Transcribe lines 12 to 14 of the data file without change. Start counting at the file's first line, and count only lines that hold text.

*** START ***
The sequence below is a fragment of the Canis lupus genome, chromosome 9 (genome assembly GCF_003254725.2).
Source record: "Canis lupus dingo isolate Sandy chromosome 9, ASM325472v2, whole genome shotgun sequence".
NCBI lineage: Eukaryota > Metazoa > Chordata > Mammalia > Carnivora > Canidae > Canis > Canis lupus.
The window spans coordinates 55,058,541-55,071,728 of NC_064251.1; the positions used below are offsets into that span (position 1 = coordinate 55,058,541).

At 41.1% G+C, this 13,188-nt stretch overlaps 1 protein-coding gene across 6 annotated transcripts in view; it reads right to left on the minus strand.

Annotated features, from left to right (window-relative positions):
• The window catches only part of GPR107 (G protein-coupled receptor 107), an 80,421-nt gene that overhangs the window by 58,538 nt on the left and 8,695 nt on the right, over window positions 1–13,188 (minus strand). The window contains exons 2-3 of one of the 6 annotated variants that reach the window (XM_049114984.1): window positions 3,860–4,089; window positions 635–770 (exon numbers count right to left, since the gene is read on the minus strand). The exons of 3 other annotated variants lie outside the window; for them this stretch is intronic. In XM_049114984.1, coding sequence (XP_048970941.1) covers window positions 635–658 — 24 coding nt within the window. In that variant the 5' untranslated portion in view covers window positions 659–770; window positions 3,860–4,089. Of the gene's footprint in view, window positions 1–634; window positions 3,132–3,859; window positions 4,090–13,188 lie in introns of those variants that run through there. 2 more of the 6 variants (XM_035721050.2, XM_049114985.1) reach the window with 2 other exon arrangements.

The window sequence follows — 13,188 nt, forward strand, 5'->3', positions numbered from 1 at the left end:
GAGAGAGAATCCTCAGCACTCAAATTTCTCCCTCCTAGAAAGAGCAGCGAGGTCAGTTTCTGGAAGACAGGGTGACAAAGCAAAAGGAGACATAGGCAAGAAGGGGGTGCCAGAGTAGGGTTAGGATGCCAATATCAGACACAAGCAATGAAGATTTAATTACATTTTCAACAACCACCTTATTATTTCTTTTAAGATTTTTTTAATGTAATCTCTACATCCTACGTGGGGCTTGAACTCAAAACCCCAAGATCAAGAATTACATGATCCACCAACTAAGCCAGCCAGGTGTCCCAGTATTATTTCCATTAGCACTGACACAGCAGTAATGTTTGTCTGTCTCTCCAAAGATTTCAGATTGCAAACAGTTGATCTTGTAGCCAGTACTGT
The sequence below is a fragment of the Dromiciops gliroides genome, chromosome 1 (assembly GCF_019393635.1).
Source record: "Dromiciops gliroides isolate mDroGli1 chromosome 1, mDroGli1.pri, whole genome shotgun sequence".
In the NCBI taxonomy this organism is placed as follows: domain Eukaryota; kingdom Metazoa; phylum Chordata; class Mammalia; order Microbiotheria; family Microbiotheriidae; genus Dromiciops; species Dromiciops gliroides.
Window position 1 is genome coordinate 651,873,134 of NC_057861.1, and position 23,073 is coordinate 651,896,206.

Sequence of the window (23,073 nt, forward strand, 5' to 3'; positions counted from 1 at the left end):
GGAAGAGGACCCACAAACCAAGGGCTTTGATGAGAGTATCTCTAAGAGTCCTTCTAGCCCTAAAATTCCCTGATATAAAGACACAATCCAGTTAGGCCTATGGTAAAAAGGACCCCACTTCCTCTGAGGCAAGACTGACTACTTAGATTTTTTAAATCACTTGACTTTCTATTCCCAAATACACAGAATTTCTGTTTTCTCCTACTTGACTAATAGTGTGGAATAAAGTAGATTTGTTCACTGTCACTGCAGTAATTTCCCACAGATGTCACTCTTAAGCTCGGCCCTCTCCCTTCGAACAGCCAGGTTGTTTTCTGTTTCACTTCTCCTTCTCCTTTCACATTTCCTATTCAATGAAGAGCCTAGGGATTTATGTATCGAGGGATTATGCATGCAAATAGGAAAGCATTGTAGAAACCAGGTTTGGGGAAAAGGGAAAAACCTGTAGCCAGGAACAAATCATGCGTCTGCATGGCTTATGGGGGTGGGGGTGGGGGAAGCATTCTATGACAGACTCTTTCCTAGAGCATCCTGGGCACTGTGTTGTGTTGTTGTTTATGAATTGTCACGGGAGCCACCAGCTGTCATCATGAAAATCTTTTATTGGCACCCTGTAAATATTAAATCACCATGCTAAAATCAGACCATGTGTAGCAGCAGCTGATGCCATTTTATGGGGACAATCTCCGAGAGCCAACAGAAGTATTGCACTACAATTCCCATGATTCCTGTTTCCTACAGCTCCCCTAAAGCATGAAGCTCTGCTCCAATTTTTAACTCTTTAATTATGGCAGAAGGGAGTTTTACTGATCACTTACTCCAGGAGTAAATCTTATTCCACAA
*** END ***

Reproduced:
In the NCBI taxonomy this organism is placed as follows: domain Eukaryota; kingdom Metazoa; phylum Chordata; class Mammalia; order Microbiotheria; family Microbiotheriidae; genus Dromiciops; species Dromiciops gliroides.
Window position 1 is genome coordinate 651,873,134 of NC_057861.1, and position 23,073 is coordinate 651,896,206.

Sequence of the window (23,073 nt, forward strand, 5' to 3'; positions counted from 1 at the left end):